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Hoping that somebody can help us understand this behavior.

We've got a bunch of daemontools services under /etc/service/. One of the services controls apache, and the run script has this in it.

exec envdir /var/lib/supervise/wwwproxy/env setuidgid root bash <<-BASH
    ulimit -n 8192  # also increase the running user's file descriptor limit
    exec apache2 -f /path/to/demo_apache2.conf -D FOREGROUND

We were having the problem that svc -d /etc/service/* actually had the effect of restarting all the services, it didn't take them down. We finally tracked it down to that one service, and found that svc -d /etc/service/apache2 would bring up any other service was down, including itself.

Changing FOREGROUND to NO_DAEMONIZE fixes the behavior, but we'd really like to understand what's going on. Can anybody explain why an svc -d on one service would bring an other service up?

Thanks for any clue you can offer.

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Why aren't you just using an initd script? – jamieb Aug 15 '12 at 0:49
---Can you post the run script you're using for Apache?--- <-Nevermind, I'm blind :-) Also, can you tell us why in the name of everything unholy you're using supervise to control Apache? (Apache does its own process management, and it does a good job of it. You're almost certainly better off with a watchdog script than trying to hack together a solution with daemontools...) – voretaq7 Aug 15 '12 at 1:31

For me -D NO_DAEMONIZE didn't work, I had to use -D NO_DETACH. (CentOS 6.3, Apache/2.2.15)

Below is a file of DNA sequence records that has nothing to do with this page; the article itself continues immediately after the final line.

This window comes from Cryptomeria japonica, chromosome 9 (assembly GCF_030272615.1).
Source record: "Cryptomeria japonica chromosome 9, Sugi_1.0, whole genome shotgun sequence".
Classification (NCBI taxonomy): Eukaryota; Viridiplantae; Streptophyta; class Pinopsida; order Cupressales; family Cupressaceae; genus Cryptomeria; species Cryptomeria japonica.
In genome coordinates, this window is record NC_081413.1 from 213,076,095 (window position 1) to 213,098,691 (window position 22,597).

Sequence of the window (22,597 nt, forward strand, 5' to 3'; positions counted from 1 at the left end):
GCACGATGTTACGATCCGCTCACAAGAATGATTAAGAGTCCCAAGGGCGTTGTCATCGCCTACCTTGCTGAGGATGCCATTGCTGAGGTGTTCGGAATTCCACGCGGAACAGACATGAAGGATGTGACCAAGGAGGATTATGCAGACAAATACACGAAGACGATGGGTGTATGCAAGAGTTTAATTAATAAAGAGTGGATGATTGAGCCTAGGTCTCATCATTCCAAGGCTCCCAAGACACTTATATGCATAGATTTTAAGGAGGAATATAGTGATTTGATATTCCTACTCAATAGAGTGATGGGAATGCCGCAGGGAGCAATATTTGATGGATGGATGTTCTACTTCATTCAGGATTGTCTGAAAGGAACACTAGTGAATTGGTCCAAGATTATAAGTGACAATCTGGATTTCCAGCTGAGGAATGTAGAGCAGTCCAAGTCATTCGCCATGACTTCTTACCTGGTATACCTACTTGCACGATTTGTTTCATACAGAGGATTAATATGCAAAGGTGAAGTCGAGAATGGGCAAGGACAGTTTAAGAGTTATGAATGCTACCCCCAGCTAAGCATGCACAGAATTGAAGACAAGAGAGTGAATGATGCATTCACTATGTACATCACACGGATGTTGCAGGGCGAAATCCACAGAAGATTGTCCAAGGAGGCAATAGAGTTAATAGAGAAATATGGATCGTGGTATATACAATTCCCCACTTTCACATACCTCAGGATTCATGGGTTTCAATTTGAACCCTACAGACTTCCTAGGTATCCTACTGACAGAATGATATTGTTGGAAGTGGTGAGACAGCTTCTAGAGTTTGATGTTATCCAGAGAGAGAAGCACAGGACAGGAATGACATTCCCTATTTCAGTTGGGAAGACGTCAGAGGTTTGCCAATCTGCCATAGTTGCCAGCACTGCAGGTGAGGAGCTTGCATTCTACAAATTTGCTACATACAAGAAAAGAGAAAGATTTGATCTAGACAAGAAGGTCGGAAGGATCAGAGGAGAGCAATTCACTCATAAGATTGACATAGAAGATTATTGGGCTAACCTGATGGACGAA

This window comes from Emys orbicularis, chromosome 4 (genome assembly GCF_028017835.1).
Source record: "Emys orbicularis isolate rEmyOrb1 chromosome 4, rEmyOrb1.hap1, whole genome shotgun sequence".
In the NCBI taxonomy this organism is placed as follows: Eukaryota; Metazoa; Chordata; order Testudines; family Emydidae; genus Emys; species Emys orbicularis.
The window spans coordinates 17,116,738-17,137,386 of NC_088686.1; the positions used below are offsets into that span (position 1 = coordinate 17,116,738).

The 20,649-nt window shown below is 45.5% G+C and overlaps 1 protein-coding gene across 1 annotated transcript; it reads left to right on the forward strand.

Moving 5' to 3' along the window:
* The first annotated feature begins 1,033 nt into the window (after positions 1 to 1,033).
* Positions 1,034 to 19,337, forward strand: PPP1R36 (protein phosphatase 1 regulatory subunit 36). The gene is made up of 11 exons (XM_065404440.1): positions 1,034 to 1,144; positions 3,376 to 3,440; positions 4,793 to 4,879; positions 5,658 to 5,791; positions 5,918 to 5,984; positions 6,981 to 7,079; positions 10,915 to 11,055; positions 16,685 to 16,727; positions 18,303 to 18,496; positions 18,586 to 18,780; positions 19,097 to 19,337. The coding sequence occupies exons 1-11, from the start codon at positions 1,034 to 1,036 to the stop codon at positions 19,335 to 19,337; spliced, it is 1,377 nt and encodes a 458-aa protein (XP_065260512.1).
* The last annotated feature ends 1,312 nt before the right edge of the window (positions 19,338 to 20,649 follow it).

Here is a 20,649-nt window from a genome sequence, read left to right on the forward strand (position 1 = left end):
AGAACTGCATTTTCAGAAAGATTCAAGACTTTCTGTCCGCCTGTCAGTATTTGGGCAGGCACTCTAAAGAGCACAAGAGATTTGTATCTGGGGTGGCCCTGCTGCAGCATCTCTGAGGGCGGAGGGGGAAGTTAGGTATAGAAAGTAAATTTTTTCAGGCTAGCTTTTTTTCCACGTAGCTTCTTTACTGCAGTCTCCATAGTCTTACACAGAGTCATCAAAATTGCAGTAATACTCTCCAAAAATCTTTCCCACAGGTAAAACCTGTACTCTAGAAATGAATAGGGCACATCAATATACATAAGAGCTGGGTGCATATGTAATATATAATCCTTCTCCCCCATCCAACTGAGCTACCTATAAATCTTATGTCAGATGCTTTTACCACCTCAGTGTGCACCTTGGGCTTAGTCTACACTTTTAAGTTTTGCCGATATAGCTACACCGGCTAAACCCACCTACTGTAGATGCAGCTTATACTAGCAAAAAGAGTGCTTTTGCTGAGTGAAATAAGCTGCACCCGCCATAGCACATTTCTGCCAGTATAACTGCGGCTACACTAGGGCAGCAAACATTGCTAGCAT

See also

Also can be used to set certain less-common startup parameters including -DNO_DETACH (prevent the parent from forking) and -DFOREGROUND (prevent the parent from calling setsid() et al).

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My suggestion would be to not use daemontools to run Apache, but in lieu of that you should simplify your run script.

Start with the barest of minimums:

exec apache2 -f /path/to/httpd.conf -D NO_DAEMONIZE

If you need/want to use envdir you can start apache with that instead of exec.
The ulimit call is probably not necessary, but can be added anywhere in the run script before you launch Apache.

Re: the actual strange behavior you're seeing, there are some functional differences between -DFOREGROUND and -DNO_DAEMONIZE -- the latter is what I've always seen recommended for running Apache under daemontools (preceded by the obligtory "Don't Do That") -- I don't know why any of those differences would cause the behavior you describe though.

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